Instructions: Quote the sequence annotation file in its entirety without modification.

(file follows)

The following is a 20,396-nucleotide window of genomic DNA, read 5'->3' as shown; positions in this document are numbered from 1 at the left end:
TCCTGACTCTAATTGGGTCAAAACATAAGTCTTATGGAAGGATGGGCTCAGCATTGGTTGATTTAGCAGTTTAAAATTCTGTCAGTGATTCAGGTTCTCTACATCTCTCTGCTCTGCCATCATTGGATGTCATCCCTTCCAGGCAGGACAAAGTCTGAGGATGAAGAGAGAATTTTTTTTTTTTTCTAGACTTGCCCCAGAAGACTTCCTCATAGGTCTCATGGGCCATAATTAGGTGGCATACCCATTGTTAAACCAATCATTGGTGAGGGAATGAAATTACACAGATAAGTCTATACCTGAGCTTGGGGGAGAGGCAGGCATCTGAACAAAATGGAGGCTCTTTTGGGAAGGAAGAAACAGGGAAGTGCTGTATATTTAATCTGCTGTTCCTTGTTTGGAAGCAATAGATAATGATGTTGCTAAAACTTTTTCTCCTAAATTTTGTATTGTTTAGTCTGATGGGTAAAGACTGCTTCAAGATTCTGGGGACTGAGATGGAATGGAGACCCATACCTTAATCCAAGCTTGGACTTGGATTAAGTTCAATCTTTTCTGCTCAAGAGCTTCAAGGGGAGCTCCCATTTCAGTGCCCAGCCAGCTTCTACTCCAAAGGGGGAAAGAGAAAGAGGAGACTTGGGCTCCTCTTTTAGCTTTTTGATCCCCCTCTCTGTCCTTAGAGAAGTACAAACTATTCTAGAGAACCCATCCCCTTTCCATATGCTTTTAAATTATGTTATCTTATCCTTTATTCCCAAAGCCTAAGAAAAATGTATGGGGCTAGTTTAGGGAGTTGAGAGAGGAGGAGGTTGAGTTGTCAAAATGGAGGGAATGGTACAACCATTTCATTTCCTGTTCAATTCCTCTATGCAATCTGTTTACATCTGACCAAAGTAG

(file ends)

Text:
The following is a 20,396-nucleotide window of genomic DNA, read 5'->3' as shown; positions in this document are numbered from 1 at the left end:
TCCTGACTCTAATTGGGTCAAAACATAAGTCTTATGGAAGGATGGGCTCAGCATTGGTTGATTTAGCAGTTTAAAATTCTGTCAGTGATTCAGGTTCTCTACATCTCTCTGCTCTGCCATCATTGGATGTCATCCCTTCCAGGCAGGACAAAGTCTGAGGATGAAGAGAGAATTTTTTTTTTTTTCTAGACTTGCCCCAGAAGACTTCCTCATAGGTCTCATGGGCCATAATTAGGTGGCATACCCATTGTTAAACCAATCATTGGTGAGGGAATGAAATTACACAGATAAGTCTATACCTGAGCTTGGGGGAGAGGCAGGCATCTGAACAAAATGGAGGCTCTTTTGGGAAGGAAGAAACAGGGAAGTGCTGTATATTTAATCTGCTGTTCCTTGTTTGGAAGCAATAGATAATGATGTTGCTAAAACTTTTTCTCCTAAATTTTGTATTGTTTAGTCTGATGGGTAAAGACTGCTTCAAGATTCTGGGGACTGAGATGGAATGGAGACCCATACCTTAATCCAAGCTTGGACTTGGATTAAGTTCAATCTTTTCTGCTCAAGAGCTTCAAGGGGAGCTCCCATTTCAGTGCCCAGCCAGCTTCTACTCCAAAGGGGGAAAGAGAAAGAGGAGACTTGGGCTCCTCTTTTAGCTTTTTGATCCCCCTCTCTGTCCTTAGAGAAGTACAAACTATTCTAGAGAACCCATCCCCTTTCCATATGCTTTTAAATTATGTTATCTTATCCTTTATTCCCAAAGCCTAAGAAAAATGTATGGGGCTAGTTTAGGGAGTTGAGAGAGGAGGAGGTTGAGTTGTCAAAATGGAGGGAATGGTACAACCATTTCATTTCCTGTTCAATTCCTCTATGCAATCTGTTTACATCTGACCAAAGTAG